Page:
Sunday, 6 September 2009

Are You Race Ready (or Toast)

Projecting Race Readiness

A unique useage of the WKO+ software is projecting what to expect on race day. Accompanying is a screen shot of a Fitness-Fatigue-Form projection for an athlete I coach who has two A-priority races in the next two weeks - the Record Challenge TT in New Mexico on September 6 and one week later the State TT Championship (click to expand). The horizontal axis represents time from the start of his training season in November of 2008 (and recovery from a crash almost immediately) until September 13, 2009.

What I've done here is to determine what the daily workout Training Stress Scores (TSS) need to be during his Peak period in order to produce a Training Stress Balance ('Form') of about +20. This helped me to decide on workout intensities and durations for each day of the Peak period. You can see here that his Form worked out to +21 for the first race and +22 for the second. So just about spot on.

My other concern in projecting a Peak period is to keep Chronic Training Load ('Fitness') losses to around 10%. For the Record Challenge he will come to the race with a drop from his recent high point of about 10%. For the second race the cumulative drop will be about 13% from the same point. This is quite good also.

Should he have decided on including a third A-priority race a week after the second (he didn't) Fitness would drop even more. This helps to explain why it is so difficult to have several A-priority races in consecutive weeks. Fitness drops each week when peaking. That's because Fitness and Fatigue follow the same general trend. So when attempting to reduce Fatigue, Fitness also declines, just not as rapidly. And the longer the race is, the greater the drop. By the third or fourth week of continued Fatigue reduction, Fitness is likely to be so low that performance is significantly compromised. This is why I encourage athletes to have only about three A-priorities in a season and to space them several weeks apart, if possible. Of course, that's not always possible so you must then be aware of what the consequences may be in terms of race performance in the latter races and set goals and race strategies accordingly.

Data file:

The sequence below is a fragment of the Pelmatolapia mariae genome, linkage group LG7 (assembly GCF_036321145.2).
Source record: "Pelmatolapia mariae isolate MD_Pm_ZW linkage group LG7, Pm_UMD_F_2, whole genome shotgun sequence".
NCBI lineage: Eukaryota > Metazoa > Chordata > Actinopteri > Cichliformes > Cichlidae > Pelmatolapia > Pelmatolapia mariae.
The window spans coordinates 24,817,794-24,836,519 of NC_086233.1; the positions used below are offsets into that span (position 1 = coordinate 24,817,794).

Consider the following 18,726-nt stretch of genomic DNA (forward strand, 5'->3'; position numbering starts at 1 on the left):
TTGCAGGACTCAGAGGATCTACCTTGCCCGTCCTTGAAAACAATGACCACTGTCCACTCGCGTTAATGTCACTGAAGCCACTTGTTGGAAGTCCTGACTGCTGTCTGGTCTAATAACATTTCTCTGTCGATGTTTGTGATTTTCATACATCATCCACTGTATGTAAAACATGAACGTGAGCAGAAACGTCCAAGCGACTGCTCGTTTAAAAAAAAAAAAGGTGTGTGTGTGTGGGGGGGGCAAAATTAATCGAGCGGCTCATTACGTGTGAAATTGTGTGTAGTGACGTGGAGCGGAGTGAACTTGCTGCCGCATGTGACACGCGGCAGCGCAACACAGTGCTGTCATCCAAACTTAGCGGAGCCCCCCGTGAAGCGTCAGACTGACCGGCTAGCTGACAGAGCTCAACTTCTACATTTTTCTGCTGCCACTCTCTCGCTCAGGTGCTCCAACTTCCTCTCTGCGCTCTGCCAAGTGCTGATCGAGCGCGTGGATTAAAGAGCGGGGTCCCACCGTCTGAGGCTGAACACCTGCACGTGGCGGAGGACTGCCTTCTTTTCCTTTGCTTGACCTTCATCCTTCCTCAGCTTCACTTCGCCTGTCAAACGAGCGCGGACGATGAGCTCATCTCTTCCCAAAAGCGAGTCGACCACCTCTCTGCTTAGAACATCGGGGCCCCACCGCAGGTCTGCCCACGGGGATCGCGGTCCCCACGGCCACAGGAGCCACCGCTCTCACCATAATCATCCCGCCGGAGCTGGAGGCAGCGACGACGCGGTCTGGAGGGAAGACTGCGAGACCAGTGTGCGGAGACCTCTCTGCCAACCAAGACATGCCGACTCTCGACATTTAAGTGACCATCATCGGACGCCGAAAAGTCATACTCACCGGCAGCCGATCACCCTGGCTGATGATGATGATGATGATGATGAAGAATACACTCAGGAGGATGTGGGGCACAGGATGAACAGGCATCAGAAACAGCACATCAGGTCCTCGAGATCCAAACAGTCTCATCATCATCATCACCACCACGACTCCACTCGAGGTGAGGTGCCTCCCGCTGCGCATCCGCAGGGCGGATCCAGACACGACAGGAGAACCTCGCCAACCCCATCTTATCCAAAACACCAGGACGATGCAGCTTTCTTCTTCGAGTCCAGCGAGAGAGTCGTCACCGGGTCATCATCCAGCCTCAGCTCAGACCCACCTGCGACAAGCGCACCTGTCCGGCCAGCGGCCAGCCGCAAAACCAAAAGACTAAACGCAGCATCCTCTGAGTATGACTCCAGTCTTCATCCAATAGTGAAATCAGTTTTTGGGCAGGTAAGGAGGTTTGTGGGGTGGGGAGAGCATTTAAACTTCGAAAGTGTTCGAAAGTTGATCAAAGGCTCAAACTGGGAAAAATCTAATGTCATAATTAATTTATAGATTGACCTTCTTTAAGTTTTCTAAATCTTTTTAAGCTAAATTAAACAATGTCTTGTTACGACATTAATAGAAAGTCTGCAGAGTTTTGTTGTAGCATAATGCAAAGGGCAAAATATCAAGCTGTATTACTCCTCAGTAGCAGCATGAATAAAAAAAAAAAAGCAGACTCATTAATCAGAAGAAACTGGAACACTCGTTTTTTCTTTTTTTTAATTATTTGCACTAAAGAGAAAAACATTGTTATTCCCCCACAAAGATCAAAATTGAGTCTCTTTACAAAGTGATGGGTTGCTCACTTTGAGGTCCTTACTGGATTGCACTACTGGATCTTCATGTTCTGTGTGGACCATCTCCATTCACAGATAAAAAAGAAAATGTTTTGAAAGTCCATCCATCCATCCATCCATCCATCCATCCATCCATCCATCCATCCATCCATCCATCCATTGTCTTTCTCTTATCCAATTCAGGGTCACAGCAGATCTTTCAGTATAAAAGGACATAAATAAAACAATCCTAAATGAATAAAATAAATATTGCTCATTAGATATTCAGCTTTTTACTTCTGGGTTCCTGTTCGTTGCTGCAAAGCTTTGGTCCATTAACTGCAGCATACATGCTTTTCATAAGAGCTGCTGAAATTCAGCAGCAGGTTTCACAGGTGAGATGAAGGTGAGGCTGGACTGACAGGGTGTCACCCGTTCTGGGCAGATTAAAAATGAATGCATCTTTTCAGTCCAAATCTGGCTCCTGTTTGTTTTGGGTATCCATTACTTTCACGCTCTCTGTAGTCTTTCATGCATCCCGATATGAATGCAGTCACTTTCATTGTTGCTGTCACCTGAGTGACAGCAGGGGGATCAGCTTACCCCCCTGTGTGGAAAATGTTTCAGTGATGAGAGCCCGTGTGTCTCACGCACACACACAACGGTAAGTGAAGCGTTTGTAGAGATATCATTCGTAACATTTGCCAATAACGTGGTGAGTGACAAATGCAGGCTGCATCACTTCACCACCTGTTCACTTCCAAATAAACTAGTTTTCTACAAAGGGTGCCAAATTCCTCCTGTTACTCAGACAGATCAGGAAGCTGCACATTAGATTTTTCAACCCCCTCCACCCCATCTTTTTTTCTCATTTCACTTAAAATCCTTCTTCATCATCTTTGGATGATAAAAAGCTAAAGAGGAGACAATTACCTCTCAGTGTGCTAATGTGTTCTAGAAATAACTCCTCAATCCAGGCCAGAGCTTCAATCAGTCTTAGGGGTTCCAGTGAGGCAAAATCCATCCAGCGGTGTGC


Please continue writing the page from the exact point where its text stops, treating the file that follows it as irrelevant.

From Davy Gunn

Summary. Prioritise and rest. Even though fitness will decline slowly during a rest period the net gain in performance on race day will be greater. The trick is how you optomise this - and this is why folk have a coach or personal trainer to take out the guess work. For us normal folk we can use HRM and keep a diary of training with an event plan, recording values, and importantly how it felt using perceived exertion scoring. Fail to plan and plan to fail. I use the WKO software but it's no better than the polar pro trainer although it does include power if you have a powertap or SRM. Where the software is good is comparing speed/time/HR which should remain paired in a TT, and show form.

I studied human and sports physiology some 22 years ago at what is now Telford University. Using myself as a Guinea Pig I made many errors in training which fitness and youth compensated for. As a senior vet I can't get away with that now and need all the help I can muster! Anyway Joe Friel is the master (although he must have shares in WKO!)

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